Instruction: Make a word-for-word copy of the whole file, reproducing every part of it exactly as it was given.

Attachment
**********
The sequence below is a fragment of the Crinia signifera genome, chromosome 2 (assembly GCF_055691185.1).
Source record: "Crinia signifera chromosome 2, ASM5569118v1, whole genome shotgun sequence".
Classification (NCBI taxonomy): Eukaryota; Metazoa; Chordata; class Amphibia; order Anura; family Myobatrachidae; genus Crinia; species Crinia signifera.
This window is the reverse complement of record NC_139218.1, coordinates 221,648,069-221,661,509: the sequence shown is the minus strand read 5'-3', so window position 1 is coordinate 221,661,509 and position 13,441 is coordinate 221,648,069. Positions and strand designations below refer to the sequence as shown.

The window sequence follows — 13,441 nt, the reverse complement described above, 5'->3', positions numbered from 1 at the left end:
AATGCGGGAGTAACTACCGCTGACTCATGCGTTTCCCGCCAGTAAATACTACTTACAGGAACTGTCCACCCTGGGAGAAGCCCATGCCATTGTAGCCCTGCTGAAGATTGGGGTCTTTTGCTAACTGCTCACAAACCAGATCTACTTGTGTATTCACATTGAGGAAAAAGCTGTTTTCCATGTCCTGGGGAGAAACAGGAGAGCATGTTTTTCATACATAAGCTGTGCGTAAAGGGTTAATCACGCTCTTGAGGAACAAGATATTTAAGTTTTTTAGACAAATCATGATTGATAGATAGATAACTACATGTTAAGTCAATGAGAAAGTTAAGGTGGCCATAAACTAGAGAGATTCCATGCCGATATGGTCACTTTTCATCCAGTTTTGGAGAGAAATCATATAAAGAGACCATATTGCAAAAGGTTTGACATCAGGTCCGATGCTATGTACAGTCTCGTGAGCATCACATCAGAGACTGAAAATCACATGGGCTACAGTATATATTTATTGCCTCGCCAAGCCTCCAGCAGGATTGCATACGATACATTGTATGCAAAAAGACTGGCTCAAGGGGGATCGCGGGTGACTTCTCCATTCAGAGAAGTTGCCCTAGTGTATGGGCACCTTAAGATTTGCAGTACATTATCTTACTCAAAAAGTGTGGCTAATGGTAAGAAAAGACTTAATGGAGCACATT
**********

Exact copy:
The sequence below is a fragment of the Crinia signifera genome, chromosome 2 (assembly GCF_055691185.1).
Source record: "Crinia signifera chromosome 2, ASM5569118v1, whole genome shotgun sequence".
Classification (NCBI taxonomy): Eukaryota; Metazoa; Chordata; class Amphibia; order Anura; family Myobatrachidae; genus Crinia; species Crinia signifera.
This window is the reverse complement of record NC_139218.1, coordinates 221,648,069-221,661,509: the sequence shown is the minus strand read 5'-3', so window position 1 is coordinate 221,661,509 and position 13,441 is coordinate 221,648,069. Positions and strand designations below refer to the sequence as shown.

The window sequence follows — 13,441 nt, the reverse complement described above, 5'->3', positions numbered from 1 at the left end:
AATGCGGGAGTAACTACCGCTGACTCATGCGTTTCCCGCCAGTAAATACTACTTACAGGAACTGTCCACCCTGGGAGAAGCCCATGCCATTGTAGCCCTGCTGAAGATTGGGGTCTTTTGCTAACTGCTCACAAACCAGATCTACTTGTGTATTCACATTGAGGAAAAAGCTGTTTTCCATGTCCTGGGGAGAAACAGGAGAGCATGTTTTTCATACATAAGCTGTGCGTAAAGGGTTAATCACGCTCTTGAGGAACAAGATATTTAAGTTTTTTAGACAAATCATGATTGATAGATAGATAACTACATGTTAAGTCAATGAGAAAGTTAAGGTGGCCATAAACTAGAGAGATTCCATGCCGATATGGTCACTTTTCATCCAGTTTTGGAGAGAAATCATATAAAGAGACCATATTGCAAAAGGTTTGACATCAGGTCCGATGCTATGTACAGTCTCGTGAGCATCACATCAGAGACTGAAAATCACATGGGCTACAGTATATATTTATTGCCTCGCCAAGCCTCCAGCAGGATTGCATACGATACATTGTATGCAAAAAGACTGGCTCAAGGGGGATCGCGGGTGACTTCTCCATTCAGAGAAGTTGCCCTAGTGTATGGGCACCTTAAGATTTGCAGTACATTATCTTACTCAAAAAGTGTGGCTAATGGTAAGAAAAGACTTAATGGAGCACATT